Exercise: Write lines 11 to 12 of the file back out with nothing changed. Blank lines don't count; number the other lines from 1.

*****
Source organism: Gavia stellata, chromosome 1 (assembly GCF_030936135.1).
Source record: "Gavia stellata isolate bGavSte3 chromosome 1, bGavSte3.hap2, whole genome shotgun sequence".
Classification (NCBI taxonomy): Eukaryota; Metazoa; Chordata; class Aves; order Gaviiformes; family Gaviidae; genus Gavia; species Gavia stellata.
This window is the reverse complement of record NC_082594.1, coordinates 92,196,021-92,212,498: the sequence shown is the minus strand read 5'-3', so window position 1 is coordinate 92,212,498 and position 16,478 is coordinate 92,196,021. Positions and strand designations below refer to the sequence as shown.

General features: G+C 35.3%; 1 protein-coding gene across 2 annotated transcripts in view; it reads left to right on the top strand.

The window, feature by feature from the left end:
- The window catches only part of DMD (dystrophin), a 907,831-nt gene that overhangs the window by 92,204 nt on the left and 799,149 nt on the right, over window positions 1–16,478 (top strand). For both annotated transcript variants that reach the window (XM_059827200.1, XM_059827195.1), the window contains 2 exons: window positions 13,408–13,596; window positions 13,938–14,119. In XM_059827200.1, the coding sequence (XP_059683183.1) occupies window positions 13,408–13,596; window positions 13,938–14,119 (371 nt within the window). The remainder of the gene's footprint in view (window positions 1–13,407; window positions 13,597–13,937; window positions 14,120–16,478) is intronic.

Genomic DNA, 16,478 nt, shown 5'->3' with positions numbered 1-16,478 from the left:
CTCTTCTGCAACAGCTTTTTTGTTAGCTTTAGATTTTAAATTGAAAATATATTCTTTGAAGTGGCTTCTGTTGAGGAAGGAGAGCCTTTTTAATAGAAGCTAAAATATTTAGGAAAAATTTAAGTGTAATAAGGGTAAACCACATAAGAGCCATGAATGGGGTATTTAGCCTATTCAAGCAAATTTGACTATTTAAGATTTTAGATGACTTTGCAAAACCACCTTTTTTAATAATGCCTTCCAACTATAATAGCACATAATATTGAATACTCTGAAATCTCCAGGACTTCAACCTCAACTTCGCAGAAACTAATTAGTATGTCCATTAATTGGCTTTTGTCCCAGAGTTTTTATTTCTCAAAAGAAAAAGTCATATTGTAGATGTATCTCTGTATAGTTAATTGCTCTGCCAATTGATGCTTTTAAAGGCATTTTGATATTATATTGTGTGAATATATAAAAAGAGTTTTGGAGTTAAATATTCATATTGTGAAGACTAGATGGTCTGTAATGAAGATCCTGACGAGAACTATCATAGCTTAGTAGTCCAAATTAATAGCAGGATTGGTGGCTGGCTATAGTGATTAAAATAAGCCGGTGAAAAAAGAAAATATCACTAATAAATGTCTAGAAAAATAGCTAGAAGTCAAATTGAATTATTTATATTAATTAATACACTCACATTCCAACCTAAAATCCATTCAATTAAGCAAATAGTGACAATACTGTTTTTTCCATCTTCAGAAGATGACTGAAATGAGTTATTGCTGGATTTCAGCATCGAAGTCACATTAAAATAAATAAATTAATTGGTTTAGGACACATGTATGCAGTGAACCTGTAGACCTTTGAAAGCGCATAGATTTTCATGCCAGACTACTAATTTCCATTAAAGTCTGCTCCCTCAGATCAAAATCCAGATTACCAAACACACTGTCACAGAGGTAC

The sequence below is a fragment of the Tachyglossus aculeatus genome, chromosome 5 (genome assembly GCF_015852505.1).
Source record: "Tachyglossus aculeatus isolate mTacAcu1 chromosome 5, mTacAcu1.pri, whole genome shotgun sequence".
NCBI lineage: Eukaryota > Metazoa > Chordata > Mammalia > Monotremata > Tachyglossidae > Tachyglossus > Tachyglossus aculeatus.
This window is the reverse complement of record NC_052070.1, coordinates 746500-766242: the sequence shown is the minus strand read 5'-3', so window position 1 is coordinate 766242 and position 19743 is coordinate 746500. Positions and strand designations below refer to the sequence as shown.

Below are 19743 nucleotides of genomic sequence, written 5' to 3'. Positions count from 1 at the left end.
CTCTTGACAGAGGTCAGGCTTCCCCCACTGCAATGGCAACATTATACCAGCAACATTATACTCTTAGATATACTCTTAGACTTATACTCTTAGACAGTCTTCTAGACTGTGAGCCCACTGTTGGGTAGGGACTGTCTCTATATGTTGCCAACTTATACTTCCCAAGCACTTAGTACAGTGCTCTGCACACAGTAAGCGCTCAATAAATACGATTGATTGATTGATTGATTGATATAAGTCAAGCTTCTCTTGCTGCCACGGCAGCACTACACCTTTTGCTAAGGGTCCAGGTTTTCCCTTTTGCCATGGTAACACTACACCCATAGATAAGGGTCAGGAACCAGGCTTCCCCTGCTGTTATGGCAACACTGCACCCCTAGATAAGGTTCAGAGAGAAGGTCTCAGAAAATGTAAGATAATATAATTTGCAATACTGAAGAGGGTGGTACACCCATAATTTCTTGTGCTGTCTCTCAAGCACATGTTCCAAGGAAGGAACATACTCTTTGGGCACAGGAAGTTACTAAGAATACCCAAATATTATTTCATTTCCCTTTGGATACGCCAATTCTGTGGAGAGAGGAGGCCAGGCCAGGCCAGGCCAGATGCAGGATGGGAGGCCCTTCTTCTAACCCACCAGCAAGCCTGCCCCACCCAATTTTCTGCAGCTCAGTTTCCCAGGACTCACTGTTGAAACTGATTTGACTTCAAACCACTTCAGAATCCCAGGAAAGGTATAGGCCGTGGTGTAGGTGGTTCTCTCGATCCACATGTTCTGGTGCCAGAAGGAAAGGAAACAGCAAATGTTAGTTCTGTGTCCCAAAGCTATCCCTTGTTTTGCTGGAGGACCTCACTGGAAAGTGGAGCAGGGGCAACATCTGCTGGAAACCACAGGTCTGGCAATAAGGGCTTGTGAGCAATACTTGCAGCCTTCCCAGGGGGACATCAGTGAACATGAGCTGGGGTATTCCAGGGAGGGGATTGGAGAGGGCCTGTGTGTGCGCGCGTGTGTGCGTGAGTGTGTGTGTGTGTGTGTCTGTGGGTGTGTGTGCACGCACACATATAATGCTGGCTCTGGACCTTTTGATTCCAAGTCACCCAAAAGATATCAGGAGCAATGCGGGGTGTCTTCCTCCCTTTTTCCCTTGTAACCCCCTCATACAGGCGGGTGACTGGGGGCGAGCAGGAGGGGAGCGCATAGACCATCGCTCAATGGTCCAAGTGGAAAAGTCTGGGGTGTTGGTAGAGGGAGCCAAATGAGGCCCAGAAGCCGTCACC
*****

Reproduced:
Source record: "Tachyglossus aculeatus isolate mTacAcu1 chromosome 5, mTacAcu1.pri, whole genome shotgun sequence".
NCBI lineage: Eukaryota > Metazoa > Chordata > Mammalia > Monotremata > Tachyglossidae > Tachyglossus > Tachyglossus aculeatus.